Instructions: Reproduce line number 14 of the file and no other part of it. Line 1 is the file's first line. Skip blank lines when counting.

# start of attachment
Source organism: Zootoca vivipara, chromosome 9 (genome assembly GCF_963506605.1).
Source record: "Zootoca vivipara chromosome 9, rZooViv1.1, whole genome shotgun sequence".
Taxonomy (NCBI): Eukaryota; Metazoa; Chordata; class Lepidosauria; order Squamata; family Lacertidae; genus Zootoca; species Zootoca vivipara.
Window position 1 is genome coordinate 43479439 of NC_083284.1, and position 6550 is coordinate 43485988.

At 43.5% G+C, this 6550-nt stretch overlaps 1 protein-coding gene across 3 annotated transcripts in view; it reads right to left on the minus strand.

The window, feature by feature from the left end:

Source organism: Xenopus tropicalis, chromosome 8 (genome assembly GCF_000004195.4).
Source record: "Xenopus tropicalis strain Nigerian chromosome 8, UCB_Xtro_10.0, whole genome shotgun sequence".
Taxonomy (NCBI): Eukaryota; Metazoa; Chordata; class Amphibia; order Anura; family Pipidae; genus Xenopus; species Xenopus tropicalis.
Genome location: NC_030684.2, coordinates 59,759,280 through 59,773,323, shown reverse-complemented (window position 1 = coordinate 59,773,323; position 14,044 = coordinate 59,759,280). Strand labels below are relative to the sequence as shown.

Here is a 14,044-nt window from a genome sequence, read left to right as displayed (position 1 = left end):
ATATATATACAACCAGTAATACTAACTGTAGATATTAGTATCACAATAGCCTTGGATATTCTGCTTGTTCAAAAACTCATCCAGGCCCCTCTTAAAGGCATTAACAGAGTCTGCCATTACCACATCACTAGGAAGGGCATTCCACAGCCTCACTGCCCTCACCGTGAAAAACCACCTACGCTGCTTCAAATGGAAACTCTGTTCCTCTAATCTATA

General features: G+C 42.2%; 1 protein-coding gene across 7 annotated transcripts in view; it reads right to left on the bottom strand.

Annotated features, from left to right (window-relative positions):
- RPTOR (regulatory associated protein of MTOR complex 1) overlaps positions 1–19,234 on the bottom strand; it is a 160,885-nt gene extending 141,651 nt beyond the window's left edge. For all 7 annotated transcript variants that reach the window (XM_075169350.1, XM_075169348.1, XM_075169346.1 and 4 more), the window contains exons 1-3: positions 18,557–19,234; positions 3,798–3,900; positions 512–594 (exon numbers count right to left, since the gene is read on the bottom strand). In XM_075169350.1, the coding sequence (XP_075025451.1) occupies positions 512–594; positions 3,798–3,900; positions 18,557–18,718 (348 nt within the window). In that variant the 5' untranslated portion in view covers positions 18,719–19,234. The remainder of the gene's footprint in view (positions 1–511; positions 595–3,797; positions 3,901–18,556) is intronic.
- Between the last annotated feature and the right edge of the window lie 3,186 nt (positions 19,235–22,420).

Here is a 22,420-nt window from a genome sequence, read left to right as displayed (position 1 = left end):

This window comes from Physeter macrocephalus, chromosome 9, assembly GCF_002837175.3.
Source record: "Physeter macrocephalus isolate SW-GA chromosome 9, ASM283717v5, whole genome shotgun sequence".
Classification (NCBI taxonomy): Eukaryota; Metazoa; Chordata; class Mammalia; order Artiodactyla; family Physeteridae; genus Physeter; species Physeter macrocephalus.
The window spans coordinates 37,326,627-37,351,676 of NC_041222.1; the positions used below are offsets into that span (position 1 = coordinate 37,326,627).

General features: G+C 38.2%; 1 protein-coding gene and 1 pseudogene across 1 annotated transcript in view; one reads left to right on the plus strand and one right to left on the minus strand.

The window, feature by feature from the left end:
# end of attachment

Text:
Annotated features, from left to right (window-relative positions):